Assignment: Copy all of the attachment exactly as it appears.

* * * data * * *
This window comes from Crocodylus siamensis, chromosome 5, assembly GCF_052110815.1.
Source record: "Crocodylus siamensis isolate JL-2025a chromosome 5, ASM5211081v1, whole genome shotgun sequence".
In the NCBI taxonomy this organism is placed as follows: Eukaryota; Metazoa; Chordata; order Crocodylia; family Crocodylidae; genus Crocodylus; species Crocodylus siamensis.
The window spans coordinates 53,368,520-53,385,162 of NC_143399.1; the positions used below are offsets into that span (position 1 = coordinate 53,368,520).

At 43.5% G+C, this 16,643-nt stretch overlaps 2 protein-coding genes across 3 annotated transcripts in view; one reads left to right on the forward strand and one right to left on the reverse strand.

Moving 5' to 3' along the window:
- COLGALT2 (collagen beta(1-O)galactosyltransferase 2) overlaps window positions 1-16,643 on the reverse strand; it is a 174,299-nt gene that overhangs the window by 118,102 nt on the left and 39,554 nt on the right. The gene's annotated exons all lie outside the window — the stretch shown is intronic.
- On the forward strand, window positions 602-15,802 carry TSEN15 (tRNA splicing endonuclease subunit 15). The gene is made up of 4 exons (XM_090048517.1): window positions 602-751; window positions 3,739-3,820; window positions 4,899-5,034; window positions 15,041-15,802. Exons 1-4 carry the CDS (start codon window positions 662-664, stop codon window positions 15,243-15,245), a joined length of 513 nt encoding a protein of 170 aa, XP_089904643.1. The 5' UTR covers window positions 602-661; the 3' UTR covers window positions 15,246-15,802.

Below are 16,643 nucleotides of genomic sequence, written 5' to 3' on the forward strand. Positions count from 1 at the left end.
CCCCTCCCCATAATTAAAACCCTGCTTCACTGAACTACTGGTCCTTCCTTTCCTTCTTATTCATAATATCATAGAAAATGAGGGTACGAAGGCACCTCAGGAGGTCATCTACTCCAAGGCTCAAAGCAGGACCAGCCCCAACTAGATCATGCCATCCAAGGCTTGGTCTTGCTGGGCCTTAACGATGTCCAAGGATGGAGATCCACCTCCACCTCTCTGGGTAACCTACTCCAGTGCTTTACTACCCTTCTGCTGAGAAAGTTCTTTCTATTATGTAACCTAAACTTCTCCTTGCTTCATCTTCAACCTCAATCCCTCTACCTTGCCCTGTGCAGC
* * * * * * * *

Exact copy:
This window comes from Crocodylus siamensis, chromosome 5, assembly GCF_052110815.1.
Source record: "Crocodylus siamensis isolate JL-2025a chromosome 5, ASM5211081v1, whole genome shotgun sequence".
In the NCBI taxonomy this organism is placed as follows: Eukaryota; Metazoa; Chordata; order Crocodylia; family Crocodylidae; genus Crocodylus; species Crocodylus siamensis.
The window spans coordinates 53,368,520-53,385,162 of NC_143399.1; the positions used below are offsets into that span (position 1 = coordinate 53,368,520).

At 43.5% G+C, this 16,643-nt stretch overlaps 2 protein-coding genes across 3 annotated transcripts in view; one reads left to right on the forward strand and one right to left on the reverse strand.

Moving 5' to 3' along the window:
- COLGALT2 (collagen beta(1-O)galactosyltransferase 2) overlaps window positions 1-16,643 on the reverse strand; it is a 174,299-nt gene that overhangs the window by 118,102 nt on the left and 39,554 nt on the right. The gene's annotated exons all lie outside the window — the stretch shown is intronic.
- On the forward strand, window positions 602-15,802 carry TSEN15 (tRNA splicing endonuclease subunit 15). The gene is made up of 4 exons (XM_090048517.1): window positions 602-751; window positions 3,739-3,820; window positions 4,899-5,034; window positions 15,041-15,802. Exons 1-4 carry the CDS (start codon window positions 662-664, stop codon window positions 15,243-15,245), a joined length of 513 nt encoding a protein of 170 aa, XP_089904643.1. The 5' UTR covers window positions 602-661; the 3' UTR covers window positions 15,246-15,802.

Below are 16,643 nucleotides of genomic sequence, written 5' to 3' on the forward strand. Positions count from 1 at the left end.
CCCCTCCCCATAATTAAAACCCTGCTTCACTGAACTACTGGTCCTTCCTTTCCTTCTTATTCATAATATCATAGAAAATGAGGGTACGAAGGCACCTCAGGAGGTCATCTACTCCAAGGCTCAAAGCAGGACCAGCCCCAACTAGATCATGCCATCCAAGGCTTGGTCTTGCTGGGCCTTAACGATGTCCAAGGATGGAGATCCACCTCCACCTCTCTGGGTAACCTACTCCAGTGCTTTACTACCCTTCTGCTGAGAAAGTTCTTTCTATTATGTAACCTAAACTTCTCCTTGCTTCATCTTCAACCTCAATCCCTCTACCTTGCCCTGTGCAGC